The English language is literally spiralling exponentially out of the control of pedants

Opinion: a word now seems to mean what a lot of people think it might mean

Changing language: but there is more concern to retain the ‘proper’ meaning of words that have been around for a long time. Photograph: Getty Images

Changing language: but there is more concern to retain the ‘proper’ meaning of words that have been around for a long time. Photograph: Getty Images

Sat, Aug 31, 2013, 00:01

Even the most fanatical pedant must admit that usage is the ultimate arbiter of linguistic propriety. That is to say, a word means a certain thing because significant numbers of people take it to mean a certain thing.

An informal process has evolved to monitor any shift in definition. At one end of the spectrum we meet words that will, from time to time, be “mistakenly” used in a way that does not conform to the dictionary definition. A chap might write “limpid” when he means “flaccid”. This still counts as an error. At the other end, we encounter words that, after decades of squabbling, have had their meaning formally transformed. Classical scholars will tell you that, derived from a term used by the Roman military, “decimate” used to mean the killing of one in 10 of any accused group. Now, we take it to mean the same as “annihilate” (which itself used to mean “make null and void”).

The really interesting, contentious words can be found in the middle section of the spectrum. Pondering the debate over “disinterested” – now often taken to mean the same as “uninterested” – could quite literally make your head explode. The slippery situation as regards “hopefully” – originally an adverb meaning “in hopeful fashion” – is quite literally a linguistic minefield. I have already, in this place, written about the reinvention of “crack” as “craic”. So, I will say no more lest I literally suffer a nuclear meltdown.

Do you see what I’ve done there? Recent developments in relation to two controversial words offer an insight into the attitudes of writers and readers to changes in definition: the first is “literally”; the second we will get to in a moment.

Sweat made of bullets
Such was the pleasure taken at supposed misuse of “literally” that Private Eye magazine would occasionally devote an entire column to examples from the fortnight’s media. This fellow had “literally laughed his head off”. Another chap had “literally sweated bullets”. And so on. The rule was simple. To insert “literally” into a sentence was to assert that no metaphor or simile was being used. The event happened exactly as described. Real bullets emerged from human pores. Heads genuinely tumbled off shoulders.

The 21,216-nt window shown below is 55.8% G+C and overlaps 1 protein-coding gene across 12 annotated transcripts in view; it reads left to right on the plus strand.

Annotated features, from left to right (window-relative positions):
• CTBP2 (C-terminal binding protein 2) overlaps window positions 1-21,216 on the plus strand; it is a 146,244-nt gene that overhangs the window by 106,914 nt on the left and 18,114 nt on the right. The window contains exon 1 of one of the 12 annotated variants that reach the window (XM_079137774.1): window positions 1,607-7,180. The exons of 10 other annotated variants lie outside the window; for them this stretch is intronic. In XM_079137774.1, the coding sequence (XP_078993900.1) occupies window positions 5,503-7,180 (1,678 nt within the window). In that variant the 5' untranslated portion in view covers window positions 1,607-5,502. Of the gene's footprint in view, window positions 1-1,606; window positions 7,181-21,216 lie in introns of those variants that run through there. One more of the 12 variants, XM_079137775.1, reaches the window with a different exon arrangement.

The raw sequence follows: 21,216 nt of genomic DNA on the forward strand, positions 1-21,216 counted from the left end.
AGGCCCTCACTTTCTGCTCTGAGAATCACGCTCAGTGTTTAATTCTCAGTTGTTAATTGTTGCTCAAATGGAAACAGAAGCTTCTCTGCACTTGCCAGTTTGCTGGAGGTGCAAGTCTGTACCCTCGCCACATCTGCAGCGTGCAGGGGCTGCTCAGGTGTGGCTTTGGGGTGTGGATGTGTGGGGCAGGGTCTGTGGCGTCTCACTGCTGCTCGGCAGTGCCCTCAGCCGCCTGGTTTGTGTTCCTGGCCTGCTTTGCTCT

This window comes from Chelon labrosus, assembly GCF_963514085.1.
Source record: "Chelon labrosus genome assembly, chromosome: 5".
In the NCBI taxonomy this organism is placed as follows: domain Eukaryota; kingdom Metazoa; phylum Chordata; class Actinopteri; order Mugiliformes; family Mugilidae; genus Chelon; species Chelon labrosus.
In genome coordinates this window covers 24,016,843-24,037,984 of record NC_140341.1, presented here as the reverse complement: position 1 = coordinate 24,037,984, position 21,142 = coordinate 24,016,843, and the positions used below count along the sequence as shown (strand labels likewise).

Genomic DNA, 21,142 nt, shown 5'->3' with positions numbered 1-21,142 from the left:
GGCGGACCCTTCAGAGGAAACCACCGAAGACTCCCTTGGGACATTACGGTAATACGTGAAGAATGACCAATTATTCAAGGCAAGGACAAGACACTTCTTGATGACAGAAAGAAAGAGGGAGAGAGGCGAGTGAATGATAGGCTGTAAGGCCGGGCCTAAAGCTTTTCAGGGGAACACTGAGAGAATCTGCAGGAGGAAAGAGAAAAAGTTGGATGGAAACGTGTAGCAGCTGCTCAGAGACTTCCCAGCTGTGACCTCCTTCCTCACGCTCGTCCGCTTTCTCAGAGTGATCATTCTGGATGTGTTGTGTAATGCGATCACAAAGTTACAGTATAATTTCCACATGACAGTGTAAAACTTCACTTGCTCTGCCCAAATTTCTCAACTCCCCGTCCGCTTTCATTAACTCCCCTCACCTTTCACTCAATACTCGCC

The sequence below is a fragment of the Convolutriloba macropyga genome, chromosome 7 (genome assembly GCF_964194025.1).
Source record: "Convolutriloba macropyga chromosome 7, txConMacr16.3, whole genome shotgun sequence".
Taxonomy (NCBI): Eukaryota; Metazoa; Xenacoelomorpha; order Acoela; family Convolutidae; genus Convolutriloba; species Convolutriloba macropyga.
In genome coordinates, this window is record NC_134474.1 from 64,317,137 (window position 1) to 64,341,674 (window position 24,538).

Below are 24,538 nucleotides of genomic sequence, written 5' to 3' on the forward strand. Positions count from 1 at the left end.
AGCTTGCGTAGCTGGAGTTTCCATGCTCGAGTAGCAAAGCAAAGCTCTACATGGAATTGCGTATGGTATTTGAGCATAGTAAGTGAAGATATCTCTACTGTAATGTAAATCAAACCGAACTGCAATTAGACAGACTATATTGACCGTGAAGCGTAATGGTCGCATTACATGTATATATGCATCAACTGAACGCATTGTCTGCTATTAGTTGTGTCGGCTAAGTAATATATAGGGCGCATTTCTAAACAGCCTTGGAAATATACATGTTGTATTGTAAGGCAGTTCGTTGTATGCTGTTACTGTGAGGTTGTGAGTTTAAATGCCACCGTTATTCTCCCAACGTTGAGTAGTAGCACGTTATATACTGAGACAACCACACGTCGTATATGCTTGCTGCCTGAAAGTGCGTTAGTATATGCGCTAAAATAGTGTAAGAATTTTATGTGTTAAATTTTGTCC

Earlier this month, some clever clogs noticed that, as long ago as September 2011, the Oxford English Dictionary had acknowledged the sportscasters’ version of the word “literally”. The current definition admits that, when writing informally, the word can be “used for emphasis rather than being actually true”. When contacted about the apparent shift, Fiona McPherson, senior editor of the OED, did the decent thing and unleashed her own gag. “It seems to have literally slipped under the radar,” she said.

Here’s the question. When do lexicographers – and the compilers of newspaper stylebooks – have to admit defeat and allow in new interpretations of old words? These recent events offer interesting answers. If the word is venerable then any transmutations should be treated with great caution. It has taken an awfully long time, but – and this will strike purists as a dire enormity – the OED and Webster’s Dictionary now admit “enormity” can mean “hugeness”.

“Some people regard this use as wrong, arguing that enormity in its original sense meant ‘a crime’,” the Oxford entry reads. “Nevertheless, the sense is now broadly accepted in standard English, although it generally relates to something difficult, such as a task, challenge or achievement.”

The admission is grudging. It allows only a partial shift in usage. Similarly, the entry for “literally” makes sure to clarify that, in formal writing, the old meaning should be applied. There is a sense that a long, long war is slowly grinding toward a difficult settlement. Expect subeditors at The Irish Times to correct misuses of “literally” for some time.

Trolls unite
Now, compare this with the staggeringly sudden shift that has befallen the word “troll”. As recently as a year ago, the word’s meaning – in the digital rather than mythological sense – was precise. A troll was a person who stated extreme views as a way of triggering arguments on online forums. Those views were often not sincerely held. The troll’s aims were those of the provocateur.

As the debate over online abuse has escalated, newspapers, websites and broadcast media have hurriedly abandoned the original sense and embraced a wider definition that takes “troll” to mean digital bully. Whereas it took centuries for the lines to shift on “literally”, the battle is already over on “troll”. Troll is a relatively new word and few people have any great attachment to the meaning it had last week. Heck, by the time you read this, it may have changed back again. Who’d be a pedant in the digital age?

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